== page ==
In the past I have been having some problems with under attenuating lagers using California Lager yeast, hitting just below 70% appearent attenuation, often making the lagers a tad too sweet. Maybe it's just my inexperience but the recipe looks very good and tasty, I'd hate to cockitup.

Congrats, Ken, to a great looking beer.
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Ken Lenard

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Post Wed Sep 30, 2009 1:39 pm

Re: Home Run Red Lager...

PalCabral wrote:Hi Ken and all.

One would think living in Scandinavia would mean lager brewing all year round, but that's simply not the case. This fall has been very warm and the garage is still not cold enough for lager brewing, and fridge is full of fermenting bock beer, so best I can do right now is a hybrid Red Lager based on your recipe, Ken.

Would anyone object to brewing Ken's Home Run Red using Wyeast 2112 California Lager / WLP810 San Francisco Lager?

In the past I have been having some problems with under attenuating lagers using California Lager yeast, hitting just below 70% appearent attenuation, often making the lagers a tad too sweet. Maybe it's just my inexperience but the recipe looks very good and tasty, I'd hate to cockitup.

Congrats, Ken, to a great looking beer.

I have made this beer with Wyeast 2112 and it came out very nicely. I don't remember having attenuation issues with it, but if you think it may be a problem, I would suggest mashing a little lower and give the primary some extended time. Maybe swirl the primary occasionally to get the yeast back in suspension. The good and the bad: This yeast loves to floc so your finished beer will be brilliantly clear and that red color will come through even better. But since the yeast is such a high floccer, it may drop out before the beer is done fermenting, leaving the beer slighly underattenuated and possibly sweet. Again, a lower mash temp and extended primary with some swirling of the primary may help. In my experience, high floccing equals lower attenuation and vice-versa. Good luck with the beer and cheers!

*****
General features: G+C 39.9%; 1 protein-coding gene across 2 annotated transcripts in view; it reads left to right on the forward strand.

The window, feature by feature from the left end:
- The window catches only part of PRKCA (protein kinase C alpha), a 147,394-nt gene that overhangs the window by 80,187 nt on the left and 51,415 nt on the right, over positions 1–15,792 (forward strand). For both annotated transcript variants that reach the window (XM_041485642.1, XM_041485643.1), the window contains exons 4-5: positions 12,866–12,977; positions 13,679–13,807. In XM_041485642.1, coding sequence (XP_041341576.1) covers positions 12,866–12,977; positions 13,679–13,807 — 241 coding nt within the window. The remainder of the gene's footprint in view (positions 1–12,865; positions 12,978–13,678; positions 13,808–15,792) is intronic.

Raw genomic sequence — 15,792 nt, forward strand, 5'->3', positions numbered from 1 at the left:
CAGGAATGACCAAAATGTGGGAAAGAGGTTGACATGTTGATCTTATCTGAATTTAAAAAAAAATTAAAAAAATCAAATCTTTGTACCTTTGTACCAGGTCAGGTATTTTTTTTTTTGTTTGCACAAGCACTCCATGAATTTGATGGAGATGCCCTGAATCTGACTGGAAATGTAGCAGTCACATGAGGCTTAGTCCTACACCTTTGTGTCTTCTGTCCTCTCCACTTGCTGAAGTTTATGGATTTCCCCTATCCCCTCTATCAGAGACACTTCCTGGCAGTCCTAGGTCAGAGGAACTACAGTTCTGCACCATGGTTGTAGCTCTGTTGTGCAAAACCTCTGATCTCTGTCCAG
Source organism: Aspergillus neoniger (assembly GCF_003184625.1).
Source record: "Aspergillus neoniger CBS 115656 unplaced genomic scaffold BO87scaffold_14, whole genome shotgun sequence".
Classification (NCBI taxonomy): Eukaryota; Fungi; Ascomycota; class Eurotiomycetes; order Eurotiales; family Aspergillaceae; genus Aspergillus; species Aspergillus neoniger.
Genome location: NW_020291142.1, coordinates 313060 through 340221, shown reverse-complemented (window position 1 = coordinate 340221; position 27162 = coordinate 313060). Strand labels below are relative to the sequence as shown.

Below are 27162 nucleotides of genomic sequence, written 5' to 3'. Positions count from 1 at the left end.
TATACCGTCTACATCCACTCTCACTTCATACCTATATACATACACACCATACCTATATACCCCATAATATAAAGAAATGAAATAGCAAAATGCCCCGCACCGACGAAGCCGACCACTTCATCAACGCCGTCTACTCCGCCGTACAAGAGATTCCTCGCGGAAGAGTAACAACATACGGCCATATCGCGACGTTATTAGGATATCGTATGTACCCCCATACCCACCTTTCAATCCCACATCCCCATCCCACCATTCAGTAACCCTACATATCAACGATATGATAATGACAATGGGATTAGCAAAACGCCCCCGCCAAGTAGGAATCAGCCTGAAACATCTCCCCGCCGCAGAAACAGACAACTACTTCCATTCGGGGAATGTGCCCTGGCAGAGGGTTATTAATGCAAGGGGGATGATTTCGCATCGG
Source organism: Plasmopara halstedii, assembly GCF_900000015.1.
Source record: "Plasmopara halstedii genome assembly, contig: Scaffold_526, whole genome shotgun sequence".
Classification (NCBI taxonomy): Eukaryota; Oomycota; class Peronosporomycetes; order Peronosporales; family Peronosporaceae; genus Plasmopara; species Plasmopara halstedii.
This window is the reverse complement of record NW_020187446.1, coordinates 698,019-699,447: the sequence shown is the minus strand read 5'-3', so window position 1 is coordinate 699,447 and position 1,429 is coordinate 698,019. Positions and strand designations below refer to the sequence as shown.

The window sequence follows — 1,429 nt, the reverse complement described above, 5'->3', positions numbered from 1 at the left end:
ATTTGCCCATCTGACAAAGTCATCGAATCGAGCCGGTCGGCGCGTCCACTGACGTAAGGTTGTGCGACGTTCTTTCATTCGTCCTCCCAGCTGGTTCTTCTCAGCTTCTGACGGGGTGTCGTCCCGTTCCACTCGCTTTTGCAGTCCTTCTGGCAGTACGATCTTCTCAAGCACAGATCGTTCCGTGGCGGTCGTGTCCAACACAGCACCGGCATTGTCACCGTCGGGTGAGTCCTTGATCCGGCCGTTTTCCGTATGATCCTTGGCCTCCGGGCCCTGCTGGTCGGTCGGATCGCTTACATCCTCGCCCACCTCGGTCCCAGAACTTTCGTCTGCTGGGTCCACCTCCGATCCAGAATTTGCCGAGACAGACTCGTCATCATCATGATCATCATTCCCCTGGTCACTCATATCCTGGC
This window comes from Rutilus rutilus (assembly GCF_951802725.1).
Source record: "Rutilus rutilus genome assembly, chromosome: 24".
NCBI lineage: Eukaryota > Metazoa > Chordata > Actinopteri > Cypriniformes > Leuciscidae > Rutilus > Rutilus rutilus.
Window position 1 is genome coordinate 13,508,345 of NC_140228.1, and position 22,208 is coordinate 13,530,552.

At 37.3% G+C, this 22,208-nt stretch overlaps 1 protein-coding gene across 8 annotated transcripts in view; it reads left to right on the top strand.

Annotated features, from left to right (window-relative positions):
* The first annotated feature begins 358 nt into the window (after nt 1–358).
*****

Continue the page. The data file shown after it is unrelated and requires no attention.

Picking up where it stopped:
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PalCabral

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Post Thu Oct 01, 2009 5:10 am

Re: Home Run Red Lager...

Thanks for the advise, Ken!

You've convinced me to plan brewing this beer during October or November using 2112. I'll follow your suggestions with lower mash temps and the occassional swirling. Good to know it's possible to make this tasty looking beer using this yeast.

Ken, do you also lager your Home Run Red cold, and if so for how long?

/Pal
In primary: Enskede Biére de Mars
In secondary: Enskede Blonde
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Ken Lenard

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Post Fri Oct 02, 2009 7:04 am

Re: Home Run Red Lager...

PalCabral wrote:Thanks for the advise, Ken!

You've convinced me to plan brewing this beer during October or November using 2112. I'll follow your suggestions with lower mash temps and the occassional swirling. Good to know it's possible to make this tasty looking beer using this yeast.

Ken, do you also lager your Home Run Red cold, and if so for how long?

/Pal

If I make it as a lager, it's usually with WLP830 German Lager. The beer will go to secondary on the cool basement floor for maybe a month and then end up at 35° in a keg for maybe another month or 2. There is a "MAKING LAGERS" page on my site that has more info regarding the making of lagers.
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Brewed Force

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Post Fri Oct 02, 2009 7:29 am

Re: Home Run Red Lager...

Thats a great looking beer Ken! I'm sure its equally as tasty.